Tuesday, July 29, 2014

HSCT – Will This Form of Stem Cell Therapy Soon Become the Standard ofCare for Many MS Patients?

English: Cervical spine MRI with enhancement s...

English: Cervical spine MRI with enhancement showing multiple sclerosis (Photo credit: Wikipedia)
Hematopoietic Stem Cell Therapy, now there’s a mouthful. More commonly known by its initials, HSCT, this form of stem cell treatment, first tried on MS patients back in the mid-1990s, is beginning to demand widespread attention from doctors and patients alike. Why? Well, one recent study found that when applied to properly selected patients, nearly 80% showed no sign of multiple sclerosis disease activity five years after treatment (click here). No relapses, no new MS lesions, no disease progression – none. Eye-popping results to say the least, all the more so given the fact that these patients were treated on a one time only basis with no follow-up drugs or therapy required. Results like these have led even some mainstream MS neurologists to begin looking at HSCT as perhaps evolving into the standard of care for many patients in the not-too-distant future.

With growing momentum, stem cell therapies of all types are creating a huge buzz in the MS community. While one form of stem cell therapy – that intended to regenerate damaged nervous system tissue – is clearly still in its experimental infancy, another, hematopoietic stem cell therapy, which seeks to reboot the immune system, has been used on MS patients for almost 20 years. Early attempts at using HSCT to treat MS, though at times producing encouraging results, were fraught with danger, with as many as 10% of test subjects dying as a direct result of the procedure. Recent refinements in technique, better patient selection, and a growing knowledge base are now bringing HSCT closer to mainstream use as efficacy rates have soared and mortality rates have dropped dramatically. In the case of the best treatment centers, mortality rates have dropped below 1%, with no deaths reported over the last five or so years.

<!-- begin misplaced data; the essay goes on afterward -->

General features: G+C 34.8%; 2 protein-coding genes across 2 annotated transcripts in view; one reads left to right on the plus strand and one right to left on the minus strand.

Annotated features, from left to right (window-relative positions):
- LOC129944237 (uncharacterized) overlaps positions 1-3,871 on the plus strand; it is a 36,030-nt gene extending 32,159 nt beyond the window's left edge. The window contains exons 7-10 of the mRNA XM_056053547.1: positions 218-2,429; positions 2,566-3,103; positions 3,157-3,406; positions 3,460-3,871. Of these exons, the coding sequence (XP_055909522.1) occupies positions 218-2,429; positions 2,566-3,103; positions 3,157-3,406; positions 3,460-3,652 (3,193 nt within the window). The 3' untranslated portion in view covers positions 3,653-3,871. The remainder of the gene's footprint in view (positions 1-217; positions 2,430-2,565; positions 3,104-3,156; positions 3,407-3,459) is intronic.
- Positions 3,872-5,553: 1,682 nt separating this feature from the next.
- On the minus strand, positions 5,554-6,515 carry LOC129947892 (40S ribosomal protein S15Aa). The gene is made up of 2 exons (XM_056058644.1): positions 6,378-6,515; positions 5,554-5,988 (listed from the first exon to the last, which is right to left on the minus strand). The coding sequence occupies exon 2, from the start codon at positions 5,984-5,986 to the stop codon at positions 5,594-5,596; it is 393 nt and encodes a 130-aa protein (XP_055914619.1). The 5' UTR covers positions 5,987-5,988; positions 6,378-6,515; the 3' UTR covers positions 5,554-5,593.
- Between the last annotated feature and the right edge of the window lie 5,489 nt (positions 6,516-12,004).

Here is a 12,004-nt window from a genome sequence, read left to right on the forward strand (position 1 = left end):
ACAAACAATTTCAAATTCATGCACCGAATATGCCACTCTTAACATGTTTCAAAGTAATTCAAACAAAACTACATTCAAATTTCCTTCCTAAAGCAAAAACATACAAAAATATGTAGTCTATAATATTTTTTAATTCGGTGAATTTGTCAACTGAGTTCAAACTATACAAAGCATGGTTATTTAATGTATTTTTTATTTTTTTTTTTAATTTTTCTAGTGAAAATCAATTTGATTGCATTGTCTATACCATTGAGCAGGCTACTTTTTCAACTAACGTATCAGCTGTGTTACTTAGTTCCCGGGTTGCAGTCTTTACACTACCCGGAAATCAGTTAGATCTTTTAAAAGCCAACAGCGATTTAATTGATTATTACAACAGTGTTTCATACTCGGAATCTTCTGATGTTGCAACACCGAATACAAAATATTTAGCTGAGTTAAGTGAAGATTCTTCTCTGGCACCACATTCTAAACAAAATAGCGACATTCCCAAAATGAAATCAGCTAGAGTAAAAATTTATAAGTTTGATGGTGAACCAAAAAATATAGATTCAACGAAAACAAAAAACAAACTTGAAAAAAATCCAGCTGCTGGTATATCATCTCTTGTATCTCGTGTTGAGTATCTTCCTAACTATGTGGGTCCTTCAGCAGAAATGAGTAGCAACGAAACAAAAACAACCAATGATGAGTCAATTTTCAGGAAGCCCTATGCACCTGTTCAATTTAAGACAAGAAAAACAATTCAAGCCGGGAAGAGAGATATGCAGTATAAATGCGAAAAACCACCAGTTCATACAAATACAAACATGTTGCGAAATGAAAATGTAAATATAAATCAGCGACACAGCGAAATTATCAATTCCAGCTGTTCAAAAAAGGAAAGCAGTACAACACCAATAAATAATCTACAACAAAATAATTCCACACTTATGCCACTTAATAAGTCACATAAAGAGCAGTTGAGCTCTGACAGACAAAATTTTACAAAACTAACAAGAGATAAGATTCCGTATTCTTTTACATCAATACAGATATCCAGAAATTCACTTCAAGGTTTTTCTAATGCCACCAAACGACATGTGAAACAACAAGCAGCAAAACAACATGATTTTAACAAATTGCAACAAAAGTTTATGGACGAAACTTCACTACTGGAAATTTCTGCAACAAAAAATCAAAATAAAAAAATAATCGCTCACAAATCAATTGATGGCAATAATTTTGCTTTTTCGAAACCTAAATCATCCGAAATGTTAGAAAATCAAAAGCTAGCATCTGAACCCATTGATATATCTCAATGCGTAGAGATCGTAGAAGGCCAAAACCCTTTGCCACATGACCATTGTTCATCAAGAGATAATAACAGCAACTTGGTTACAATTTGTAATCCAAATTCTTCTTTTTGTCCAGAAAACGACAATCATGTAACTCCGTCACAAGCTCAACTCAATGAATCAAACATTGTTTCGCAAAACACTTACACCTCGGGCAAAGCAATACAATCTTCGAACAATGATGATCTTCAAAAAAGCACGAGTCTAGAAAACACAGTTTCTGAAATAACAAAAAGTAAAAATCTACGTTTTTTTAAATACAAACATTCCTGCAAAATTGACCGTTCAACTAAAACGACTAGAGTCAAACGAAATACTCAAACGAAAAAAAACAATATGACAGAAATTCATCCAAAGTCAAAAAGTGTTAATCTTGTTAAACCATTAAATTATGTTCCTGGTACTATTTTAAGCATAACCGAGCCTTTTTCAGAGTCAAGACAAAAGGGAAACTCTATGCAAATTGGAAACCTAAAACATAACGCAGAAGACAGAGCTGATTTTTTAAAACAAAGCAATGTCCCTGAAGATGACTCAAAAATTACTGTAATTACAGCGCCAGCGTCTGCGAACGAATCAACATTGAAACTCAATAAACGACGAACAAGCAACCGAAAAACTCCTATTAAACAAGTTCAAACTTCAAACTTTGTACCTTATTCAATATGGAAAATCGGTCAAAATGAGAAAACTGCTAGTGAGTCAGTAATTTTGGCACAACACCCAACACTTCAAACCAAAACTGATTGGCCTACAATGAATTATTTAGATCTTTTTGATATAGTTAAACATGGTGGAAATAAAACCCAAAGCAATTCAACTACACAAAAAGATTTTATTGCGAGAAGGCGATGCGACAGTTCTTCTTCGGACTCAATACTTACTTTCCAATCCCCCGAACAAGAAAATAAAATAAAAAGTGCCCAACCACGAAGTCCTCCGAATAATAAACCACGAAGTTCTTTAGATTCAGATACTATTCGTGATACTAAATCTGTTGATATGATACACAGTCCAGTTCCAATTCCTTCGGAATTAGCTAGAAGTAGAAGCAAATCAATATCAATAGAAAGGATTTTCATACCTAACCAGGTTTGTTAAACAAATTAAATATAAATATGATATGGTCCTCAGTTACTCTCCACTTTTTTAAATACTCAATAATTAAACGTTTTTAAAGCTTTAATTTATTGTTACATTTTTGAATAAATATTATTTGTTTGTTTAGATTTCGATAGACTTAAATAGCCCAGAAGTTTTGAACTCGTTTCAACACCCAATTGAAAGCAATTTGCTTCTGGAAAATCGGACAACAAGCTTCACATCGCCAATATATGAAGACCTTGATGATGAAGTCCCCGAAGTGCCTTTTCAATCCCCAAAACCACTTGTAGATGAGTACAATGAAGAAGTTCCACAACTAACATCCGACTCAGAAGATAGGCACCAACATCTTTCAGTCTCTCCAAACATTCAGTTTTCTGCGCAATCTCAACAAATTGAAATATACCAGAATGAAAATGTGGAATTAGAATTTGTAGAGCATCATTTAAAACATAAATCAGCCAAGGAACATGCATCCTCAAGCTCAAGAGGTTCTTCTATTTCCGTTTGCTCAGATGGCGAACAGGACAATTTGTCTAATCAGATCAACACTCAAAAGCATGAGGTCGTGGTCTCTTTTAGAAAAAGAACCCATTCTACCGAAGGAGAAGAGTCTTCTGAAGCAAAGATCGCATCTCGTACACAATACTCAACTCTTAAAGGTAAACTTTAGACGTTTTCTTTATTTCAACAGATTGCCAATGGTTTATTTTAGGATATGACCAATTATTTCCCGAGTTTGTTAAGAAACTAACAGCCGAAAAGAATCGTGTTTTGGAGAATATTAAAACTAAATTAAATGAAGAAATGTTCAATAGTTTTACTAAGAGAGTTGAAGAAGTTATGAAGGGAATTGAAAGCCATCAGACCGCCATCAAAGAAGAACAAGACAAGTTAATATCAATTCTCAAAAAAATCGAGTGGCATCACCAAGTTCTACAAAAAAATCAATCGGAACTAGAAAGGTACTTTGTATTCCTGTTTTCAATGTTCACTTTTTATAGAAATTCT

It’s very important to understand that there are currently two wholly separate and completely different approaches being explored for using stem cells to treat multiple sclerosis. Both hold tremendous promise but go about their business in entirely different ways, and care must be taken to never confuse the two. Regenerative stem cell therapies, almost all using some form of mesenchymal stem cells, seek to repair brain and spine tissues damaged by MS, while HSCT is focused entirely on the immune system and does not directly address damaged nervous system tissues at all. This post will deal exclusively with HSCT. For more info on the differences between these two stem cell methodologies, and more details on the experimental regenerative therapies, please refer to a previous overview of stem cell therapies for MS that appeared on Wheelchair Kamikaze last fall (click here).

So, first things first – what exactly is HSCT? In practice, HSCT is very similar to the bone marrow transplants that have been used to treat patients with leukemia and other cancers of the blood for decades. As a therapy for multiple sclerosis, the process begins by collecting a patient’s own stem cells, either through bone marrow harvesting or blood draws. Once collected, these stem cells are stored, and sometimes multiplied, in sterile laboratory conditions.